Victoria Robb, Education Manager, National Mining Museum Scotland, give us an insight into how they incorporated maths and outdoor learning into their programming.
For Maths Week Scotland 2020, National Mining Museum Scotland (NMMS) created their first outdoor maths trail called Maths for Miners!
Maths and numeracy had played a role in some of our previous learning workshops, although this was never the main focus! For example, we often discuss depth and length of coal tunnels, weight of coal carts, tonnes extracted, etc. When we worked in partnership with National Museums Scotland on the Powering Up project, we saw maths play a more dominant role as pupils recorded their findings from the renewable energy experiments. So, while there were elements of maths in our programmes, maths and numeracy were never “the main event” until now…
For Maths Week Scotland, we created our first ever outdoor maths trail! Before I explain the why and what, I do want to thank Maths Week Scotland organisers for the grant we received from the Small Grants Fund which made this all possible!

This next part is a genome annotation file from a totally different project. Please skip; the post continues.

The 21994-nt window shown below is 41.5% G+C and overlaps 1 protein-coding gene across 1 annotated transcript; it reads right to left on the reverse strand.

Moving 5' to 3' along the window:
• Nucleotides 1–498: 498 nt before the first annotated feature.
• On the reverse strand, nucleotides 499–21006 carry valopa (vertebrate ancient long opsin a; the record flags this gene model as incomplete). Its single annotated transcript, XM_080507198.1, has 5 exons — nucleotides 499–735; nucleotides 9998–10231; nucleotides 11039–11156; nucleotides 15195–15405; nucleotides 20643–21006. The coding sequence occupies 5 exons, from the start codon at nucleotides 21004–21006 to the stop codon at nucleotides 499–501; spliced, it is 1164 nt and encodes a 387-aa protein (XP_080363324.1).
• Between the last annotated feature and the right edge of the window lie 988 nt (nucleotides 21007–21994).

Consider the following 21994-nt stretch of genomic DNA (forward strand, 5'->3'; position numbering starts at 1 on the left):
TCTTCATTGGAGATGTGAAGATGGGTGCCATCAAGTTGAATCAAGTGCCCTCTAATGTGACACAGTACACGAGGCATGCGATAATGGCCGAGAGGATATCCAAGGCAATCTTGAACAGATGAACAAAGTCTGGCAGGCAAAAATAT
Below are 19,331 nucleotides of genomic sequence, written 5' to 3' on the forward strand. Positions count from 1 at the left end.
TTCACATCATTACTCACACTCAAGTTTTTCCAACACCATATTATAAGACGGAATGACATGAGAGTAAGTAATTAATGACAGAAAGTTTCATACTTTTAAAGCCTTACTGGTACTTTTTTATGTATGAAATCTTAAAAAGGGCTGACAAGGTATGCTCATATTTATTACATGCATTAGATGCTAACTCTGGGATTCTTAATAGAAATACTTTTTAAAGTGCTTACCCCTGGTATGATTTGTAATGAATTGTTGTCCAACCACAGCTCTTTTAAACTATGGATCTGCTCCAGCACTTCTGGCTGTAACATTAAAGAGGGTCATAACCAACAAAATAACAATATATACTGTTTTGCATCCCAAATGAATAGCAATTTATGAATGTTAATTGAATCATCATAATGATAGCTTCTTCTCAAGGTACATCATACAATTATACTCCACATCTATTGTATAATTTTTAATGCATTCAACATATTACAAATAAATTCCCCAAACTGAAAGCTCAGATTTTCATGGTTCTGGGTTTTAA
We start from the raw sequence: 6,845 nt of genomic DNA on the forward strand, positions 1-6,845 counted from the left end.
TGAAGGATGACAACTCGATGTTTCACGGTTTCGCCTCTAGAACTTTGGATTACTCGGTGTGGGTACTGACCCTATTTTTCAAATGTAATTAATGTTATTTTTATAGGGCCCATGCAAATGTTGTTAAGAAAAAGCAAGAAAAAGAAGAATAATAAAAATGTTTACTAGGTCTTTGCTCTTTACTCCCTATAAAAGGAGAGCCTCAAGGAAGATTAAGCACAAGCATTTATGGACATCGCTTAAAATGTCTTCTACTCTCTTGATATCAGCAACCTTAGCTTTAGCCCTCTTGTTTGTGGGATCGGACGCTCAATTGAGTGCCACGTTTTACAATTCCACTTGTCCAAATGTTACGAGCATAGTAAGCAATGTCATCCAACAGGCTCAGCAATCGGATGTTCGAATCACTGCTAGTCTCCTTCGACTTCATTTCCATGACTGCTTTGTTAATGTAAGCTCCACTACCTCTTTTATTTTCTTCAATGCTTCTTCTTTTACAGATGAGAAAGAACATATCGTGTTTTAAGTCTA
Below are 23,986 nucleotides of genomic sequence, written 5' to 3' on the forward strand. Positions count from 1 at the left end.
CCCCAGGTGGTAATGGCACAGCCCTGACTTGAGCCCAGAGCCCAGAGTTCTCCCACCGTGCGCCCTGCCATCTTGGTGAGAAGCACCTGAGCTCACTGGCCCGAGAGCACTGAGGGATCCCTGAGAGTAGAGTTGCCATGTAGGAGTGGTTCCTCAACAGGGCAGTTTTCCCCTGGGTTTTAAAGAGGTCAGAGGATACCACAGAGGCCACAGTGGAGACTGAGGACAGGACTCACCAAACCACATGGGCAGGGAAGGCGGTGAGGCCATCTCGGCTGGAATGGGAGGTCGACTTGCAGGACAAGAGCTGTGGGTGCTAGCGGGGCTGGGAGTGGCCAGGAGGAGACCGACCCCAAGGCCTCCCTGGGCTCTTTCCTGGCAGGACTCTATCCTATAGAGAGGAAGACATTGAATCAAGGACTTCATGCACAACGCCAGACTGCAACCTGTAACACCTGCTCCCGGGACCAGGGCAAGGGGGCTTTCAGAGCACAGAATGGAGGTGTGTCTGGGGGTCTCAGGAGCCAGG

Now to explain why we chose to do what we did – mining history isn’t for everyone, as much as it pains me to say that, but the history of mining in Scotland is so multi-faceted that it lends itself to a wealth of other topics – especially STEM topics!
Firstly, there was a need identified. Schools and family visitors had been requesting more STEM options and, especially from our Midlothian networks, we were advised that maths was a main priority. Secondly, we have a very large site, much of which is never really accessed or used by the public and we are great believers in the health and wellbeing benefits of outdoor learning!
Thirdly, with the ongoing restrictions and uncertainties due to the pandemic, we did not know when we would be able to safely welcome groups back inside the Museum itself, let alone if groups or families would want to come inside for an activity.
So, with all that in mind, we worked with the fantastic Blackbird Publishing to create our first ever maths trail!
The trail is called “Maths for Miners” and it leads you around the outside of the Lady Victoria Colliery, the home of NMMS, to learn about the coalmine and try to solve the maths puzzles along the way.
To accompany the beautifully illustrated trail sheet, and create a real talking point, we installed a life sized, illustrated Pit Pony, called Lady, with a measuring stick for calculating your height in hands (hh) and a train driver, next to one of our steam locomotives, affectionately named Mr Tramp.
As part of our marketing campaign for the lead up to the launch of Maths for Miners, we ran a very simple social media competition to name the new Pit Pony. This was really successful and led to a lot of families getting in touch asking when they could come visit!